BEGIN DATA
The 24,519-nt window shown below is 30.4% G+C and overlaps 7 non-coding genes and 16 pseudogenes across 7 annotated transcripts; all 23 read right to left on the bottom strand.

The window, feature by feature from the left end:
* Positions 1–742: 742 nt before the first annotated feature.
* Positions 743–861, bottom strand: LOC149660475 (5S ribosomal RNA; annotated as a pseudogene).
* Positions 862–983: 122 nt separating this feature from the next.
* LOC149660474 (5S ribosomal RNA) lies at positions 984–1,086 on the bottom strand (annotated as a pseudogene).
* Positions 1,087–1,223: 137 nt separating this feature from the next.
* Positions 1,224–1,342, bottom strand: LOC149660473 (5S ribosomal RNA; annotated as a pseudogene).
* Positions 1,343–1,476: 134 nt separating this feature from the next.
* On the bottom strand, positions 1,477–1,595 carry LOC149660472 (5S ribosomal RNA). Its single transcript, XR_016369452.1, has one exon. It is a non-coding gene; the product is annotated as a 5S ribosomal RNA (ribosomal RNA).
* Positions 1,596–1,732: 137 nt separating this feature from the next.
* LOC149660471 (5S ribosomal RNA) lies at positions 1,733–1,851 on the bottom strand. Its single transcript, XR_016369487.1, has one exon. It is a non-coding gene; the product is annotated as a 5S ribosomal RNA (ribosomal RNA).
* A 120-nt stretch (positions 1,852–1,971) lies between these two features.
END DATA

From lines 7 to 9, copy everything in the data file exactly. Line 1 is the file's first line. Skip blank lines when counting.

* Positions 1,087–1,223: 137 nt separating this feature from the next.
* Positions 1,224–1,342, bottom strand: LOC149660473 (5S ribosomal RNA; annotated as a pseudogene).
* Positions 1,343–1,476: 134 nt separating this feature from the next.